No matter your major, you’re guaranteed to end up with at least one BIG paper assignment.
I know it’s tempting to put it off…and put it off…and put it off. (And I could hypothetically be putting off two big papers myself while writing this article, but that’s completely beside the point. Do as I say, dear readers, not as I do.)
Point being, long papers don’t have to be scary and time-draining. Here are some tips to help you write a long paper without the need for tissues.
1. Use the Pomodoro method.
Sitting down to type a paper feels deadly. But typing a paper for 25 minutes? Way more doable. With this free online timer, you can work for 25 minutes, then take a 5 minute break to stretch, get a snack, throw in some laundry, dance…and then keep moving forward! This is a good way to keep you focused and prevent your brain from being fried after too many minutes staring at your laptop screen.
2. Have a Word doc open while you’re reading.
Doing a writeup on a public art text? Analyzing Frankenstein? Scrolling through web articles on genetic mutation?
Instead of reading, THEN going back and finding interesting points, THEN typing them up, just cut out the middle steps.
As you’re reading, if you come across something that seems interesting/important, type it up, in quotes, with the page number in parentheses. This will help you remember important thoughts and ideas right when they are occurring rather than trying to recollect them once you’ve already finished reading articles and are struggling to write the paper.
3. Group your quotes.
After you’ve gone through and typed up all your unorganized-but-interesting bits, it’s time to do a second sweep. First, open up a new document in addition to your Interesting Quotes Document.
Do you already have a solid paper topic (that either you picked, or your professor assigned)? If so, look for your typed quotes that relate most strongly to this topic, and cut and paste them into your shiny new word doc (make sure you cite them if needed)!
Do you still need to invent a paper topic? It’s right in front of you! If you thought all these quotes were interesting, there’s probably something tying them together.
Carefully look through your quotes, and when you find two about the same topic, cut and paste them into your new word doc. Add a heading that relates to the quotes (like “Frankenstein’s View On Life”) so you can keep yourself organized. Repeat until all your quotes are either neatly grouped together, or clearly awkwardly alone. (Delete these loners.)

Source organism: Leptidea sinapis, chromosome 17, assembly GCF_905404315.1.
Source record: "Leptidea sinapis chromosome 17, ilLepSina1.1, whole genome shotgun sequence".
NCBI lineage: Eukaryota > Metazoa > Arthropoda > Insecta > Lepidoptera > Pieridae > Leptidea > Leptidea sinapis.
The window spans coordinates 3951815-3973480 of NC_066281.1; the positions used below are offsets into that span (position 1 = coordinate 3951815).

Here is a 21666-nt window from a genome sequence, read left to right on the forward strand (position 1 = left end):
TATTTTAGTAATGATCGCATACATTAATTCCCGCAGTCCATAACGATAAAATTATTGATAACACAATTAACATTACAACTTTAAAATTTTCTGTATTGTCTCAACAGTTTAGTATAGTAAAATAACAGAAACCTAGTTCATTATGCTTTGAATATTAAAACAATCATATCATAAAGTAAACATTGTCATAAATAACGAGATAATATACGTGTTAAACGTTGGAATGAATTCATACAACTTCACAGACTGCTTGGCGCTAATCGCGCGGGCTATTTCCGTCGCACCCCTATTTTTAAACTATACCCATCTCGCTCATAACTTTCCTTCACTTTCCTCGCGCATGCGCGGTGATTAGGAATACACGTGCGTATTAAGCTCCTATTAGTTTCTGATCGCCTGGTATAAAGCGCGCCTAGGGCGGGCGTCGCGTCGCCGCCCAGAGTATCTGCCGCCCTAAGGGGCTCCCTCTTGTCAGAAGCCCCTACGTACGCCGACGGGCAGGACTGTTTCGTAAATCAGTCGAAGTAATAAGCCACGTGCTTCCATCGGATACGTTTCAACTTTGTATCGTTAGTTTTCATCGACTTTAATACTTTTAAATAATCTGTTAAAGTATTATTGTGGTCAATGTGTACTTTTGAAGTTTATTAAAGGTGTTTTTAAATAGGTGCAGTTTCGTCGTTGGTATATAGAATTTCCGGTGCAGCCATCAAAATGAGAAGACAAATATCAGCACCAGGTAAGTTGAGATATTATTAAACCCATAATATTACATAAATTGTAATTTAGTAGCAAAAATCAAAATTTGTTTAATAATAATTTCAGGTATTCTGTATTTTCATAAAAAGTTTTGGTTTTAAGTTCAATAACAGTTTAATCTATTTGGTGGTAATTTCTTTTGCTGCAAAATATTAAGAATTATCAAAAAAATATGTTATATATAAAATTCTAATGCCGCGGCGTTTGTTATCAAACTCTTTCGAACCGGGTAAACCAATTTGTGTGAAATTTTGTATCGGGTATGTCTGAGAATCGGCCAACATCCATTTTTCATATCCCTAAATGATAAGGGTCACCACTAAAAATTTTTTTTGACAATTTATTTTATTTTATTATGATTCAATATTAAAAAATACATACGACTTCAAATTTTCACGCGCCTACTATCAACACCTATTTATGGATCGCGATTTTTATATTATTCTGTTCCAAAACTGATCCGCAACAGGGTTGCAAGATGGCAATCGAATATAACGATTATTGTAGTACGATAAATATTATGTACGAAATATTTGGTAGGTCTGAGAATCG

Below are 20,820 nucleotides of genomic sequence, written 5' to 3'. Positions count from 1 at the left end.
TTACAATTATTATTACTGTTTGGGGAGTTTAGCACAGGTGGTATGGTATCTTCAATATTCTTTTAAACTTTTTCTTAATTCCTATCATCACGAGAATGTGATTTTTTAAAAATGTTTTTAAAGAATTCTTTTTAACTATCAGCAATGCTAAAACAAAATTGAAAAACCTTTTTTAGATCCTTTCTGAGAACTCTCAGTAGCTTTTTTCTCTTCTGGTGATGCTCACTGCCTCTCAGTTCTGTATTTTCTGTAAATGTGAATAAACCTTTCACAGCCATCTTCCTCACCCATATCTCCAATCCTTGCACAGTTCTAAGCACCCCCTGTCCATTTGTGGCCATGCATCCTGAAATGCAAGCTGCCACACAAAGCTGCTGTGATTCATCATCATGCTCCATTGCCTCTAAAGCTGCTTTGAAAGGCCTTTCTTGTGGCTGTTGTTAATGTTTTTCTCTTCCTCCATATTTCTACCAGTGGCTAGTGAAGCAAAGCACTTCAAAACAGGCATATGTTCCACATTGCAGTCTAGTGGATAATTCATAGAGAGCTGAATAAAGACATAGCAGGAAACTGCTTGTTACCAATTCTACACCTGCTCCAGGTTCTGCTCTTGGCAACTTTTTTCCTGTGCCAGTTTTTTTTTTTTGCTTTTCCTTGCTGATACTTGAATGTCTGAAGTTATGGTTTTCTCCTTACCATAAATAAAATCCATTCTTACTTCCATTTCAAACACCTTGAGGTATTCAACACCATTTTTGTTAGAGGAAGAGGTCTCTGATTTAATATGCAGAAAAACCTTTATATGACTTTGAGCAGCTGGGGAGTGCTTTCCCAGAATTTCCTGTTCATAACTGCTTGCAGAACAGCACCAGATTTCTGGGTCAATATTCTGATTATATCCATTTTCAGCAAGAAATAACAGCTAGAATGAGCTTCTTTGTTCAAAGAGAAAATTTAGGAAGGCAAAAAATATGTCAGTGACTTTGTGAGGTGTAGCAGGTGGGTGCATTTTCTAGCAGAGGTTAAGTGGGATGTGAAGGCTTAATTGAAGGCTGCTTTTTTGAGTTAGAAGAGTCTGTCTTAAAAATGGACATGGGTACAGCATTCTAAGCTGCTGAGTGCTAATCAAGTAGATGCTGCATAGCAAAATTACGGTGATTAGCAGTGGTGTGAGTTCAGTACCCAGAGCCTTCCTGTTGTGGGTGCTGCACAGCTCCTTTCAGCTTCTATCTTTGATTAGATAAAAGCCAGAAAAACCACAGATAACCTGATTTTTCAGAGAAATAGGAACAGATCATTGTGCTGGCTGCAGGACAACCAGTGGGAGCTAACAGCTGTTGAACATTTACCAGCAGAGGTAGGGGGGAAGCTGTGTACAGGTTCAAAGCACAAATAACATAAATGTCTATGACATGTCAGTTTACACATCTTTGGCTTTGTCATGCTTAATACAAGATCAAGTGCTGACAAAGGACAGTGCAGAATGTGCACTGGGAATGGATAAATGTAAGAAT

4. Make an outline…from further-refined quotes.
If you’re a solid-paper-topic person, organize your quotes into paragraphs, in an order that makes sense. If you’re still trying to find your paper topic, do the same thing! You can shape your outline in chronological order, or in an order where one idea expands off of one another.
Are there headings that work together? Does the “Frankenstein’s View On Life” paragraph belong before the “Frankenstein’s Creature’s View On Life” paragraph?
5. Fill in the blanks.
At this point, you have groups of quotes in an order that makes logical sense. All you have to do is connect them, and the paper practically writes itself!
For example: “Mary Shelley expresses Frankenstein’s belief of (insert belief) when he states “(insert quote here).” [Explain quote clearly.]” Repeat.
6. You know the rest.
Write a swift and snappy introduction and conclusion. Double-check that your citations are formatted properly. Make sure that all of your arguments support your thesis statement (which should be in your introduction and conclusion, clearly stated). Last, make sure you look over the entire paper once your finished to catch any last-minute mistakes!
Good luck to you and your paper-writing! Use your new powers for good, productive purposes!